In your article relating to The Pingle grant-maintained school (TES, January 12), I took exception to what I regard as a particular piece of misinformation expressed by the headteacher, Mike Mayers.
Talking about the school's rationale for going grant-maintained, he states: "We believed we could get better value for money and now nothing is lost on bureaucracy, it has meant great advantages for the kids. If we had not gone grant maintained, we would have had to sack four teachers."
Leaving aside the issue as to whether bureaucrats perform valuable functions, Mike Mayers gives credence to the myth that everyone employed in local education authority central services is a bureaucrat.
I am an LEA central services teacher and I am willing to compare my week's work with Mike Mayers and let your readers judge if they regard either of us as bureaucrats. In terms of hours spent in teaching and working with young people in a variety of contexts, you will find my timetable stands comparison with any teacher in a school.
A number of my colleagues, excellent teachers all, have been made redundant recently, with the resultant loss of educational opportunities for young people. So, while The Pingle may not have sacked four teachers, someone else in another part of the education sector did.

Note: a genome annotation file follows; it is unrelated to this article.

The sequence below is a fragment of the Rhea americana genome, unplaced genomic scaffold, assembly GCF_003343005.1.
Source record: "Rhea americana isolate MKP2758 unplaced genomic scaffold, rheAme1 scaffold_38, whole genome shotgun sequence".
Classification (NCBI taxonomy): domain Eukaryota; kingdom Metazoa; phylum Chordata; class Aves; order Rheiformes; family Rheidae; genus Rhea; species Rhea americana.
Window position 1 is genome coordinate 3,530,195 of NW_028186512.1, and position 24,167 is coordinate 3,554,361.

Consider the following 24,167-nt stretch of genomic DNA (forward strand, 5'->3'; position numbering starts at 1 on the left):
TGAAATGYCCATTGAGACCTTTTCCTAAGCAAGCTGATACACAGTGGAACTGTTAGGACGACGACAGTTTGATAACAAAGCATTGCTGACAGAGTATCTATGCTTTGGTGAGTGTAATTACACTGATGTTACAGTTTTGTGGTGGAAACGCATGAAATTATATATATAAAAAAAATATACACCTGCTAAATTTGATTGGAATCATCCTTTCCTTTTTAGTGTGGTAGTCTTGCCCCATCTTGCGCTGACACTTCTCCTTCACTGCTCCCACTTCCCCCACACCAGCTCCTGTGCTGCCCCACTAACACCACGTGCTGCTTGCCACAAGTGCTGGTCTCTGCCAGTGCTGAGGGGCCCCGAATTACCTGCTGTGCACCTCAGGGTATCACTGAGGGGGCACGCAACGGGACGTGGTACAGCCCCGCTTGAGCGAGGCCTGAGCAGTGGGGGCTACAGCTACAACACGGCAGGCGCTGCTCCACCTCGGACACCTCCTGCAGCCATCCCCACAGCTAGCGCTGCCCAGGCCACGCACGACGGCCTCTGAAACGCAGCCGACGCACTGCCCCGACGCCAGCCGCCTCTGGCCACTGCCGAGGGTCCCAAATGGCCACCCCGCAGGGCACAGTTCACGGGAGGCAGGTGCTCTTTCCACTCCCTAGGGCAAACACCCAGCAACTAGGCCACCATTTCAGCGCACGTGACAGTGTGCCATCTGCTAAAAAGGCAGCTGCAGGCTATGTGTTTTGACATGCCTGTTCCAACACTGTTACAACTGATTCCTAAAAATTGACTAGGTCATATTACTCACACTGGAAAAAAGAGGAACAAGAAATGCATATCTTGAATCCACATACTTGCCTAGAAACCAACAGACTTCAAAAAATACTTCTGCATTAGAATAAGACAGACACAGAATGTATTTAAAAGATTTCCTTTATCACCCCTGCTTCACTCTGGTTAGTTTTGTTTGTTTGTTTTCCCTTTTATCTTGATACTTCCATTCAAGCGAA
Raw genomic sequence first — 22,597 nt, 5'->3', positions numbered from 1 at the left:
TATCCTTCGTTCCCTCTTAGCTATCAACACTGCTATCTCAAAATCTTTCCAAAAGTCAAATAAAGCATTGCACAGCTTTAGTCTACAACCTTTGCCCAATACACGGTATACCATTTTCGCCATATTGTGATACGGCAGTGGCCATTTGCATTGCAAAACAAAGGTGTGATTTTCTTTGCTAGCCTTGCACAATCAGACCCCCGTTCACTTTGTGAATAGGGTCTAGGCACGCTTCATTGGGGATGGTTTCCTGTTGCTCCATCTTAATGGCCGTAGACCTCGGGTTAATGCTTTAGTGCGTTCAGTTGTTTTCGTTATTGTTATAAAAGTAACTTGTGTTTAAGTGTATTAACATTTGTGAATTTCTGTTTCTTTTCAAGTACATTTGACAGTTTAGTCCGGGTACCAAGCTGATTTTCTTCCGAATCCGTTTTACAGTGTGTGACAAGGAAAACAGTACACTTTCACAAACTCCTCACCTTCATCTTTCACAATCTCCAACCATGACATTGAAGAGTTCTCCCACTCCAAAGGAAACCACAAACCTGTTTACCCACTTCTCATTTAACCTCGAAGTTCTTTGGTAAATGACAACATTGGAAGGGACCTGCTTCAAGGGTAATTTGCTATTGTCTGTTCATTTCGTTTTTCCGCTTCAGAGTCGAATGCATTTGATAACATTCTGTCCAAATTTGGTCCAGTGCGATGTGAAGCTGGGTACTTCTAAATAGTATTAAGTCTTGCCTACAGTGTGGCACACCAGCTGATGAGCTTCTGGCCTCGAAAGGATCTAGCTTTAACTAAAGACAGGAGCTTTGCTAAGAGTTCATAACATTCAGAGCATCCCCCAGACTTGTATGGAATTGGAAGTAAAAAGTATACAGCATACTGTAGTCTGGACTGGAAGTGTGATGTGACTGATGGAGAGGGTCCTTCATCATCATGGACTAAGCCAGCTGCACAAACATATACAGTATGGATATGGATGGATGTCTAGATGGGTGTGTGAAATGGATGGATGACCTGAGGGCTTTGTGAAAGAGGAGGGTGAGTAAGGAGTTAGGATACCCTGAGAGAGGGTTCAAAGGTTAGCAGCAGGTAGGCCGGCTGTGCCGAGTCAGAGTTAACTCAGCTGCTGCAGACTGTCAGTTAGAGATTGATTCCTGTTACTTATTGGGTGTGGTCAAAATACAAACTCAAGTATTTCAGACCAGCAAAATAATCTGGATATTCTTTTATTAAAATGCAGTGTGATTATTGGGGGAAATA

Mike Mayers may not be aware of them, but that doesn't mean they weren't doing valuable educational work. Indeed, some of them might have been working for and with his students.
Let us also remember that while LEAs continue to run services, develop resources, create initiatives, they benefit all schools. However, not all schools pay their fair dues to this development work, that is, grant-maintained schools like The Pingle.
While I admire the principles advocated by Mike Mayers for his own school, I am puzzled how this vision of a wider responsibility can be harnessed to the individualistic model of grant-maintained schools. This is a vision of "splendid isolation", with opportunities limited to what individual schools can generate.
I am not convinced he could not put into practice his admirable policy within the LEA. True, he wouldn't get as much money, but he would get a fair share and wouldn't be taking funding from other educational initiatives or schools.
It is time The TES investigated this LEA equals bureaucratic waste line of thinking and time journalists challenged the cosy "painless" common sense assertions regularly made by insular grant-maintained headteachers.
32 Canterbury Terrace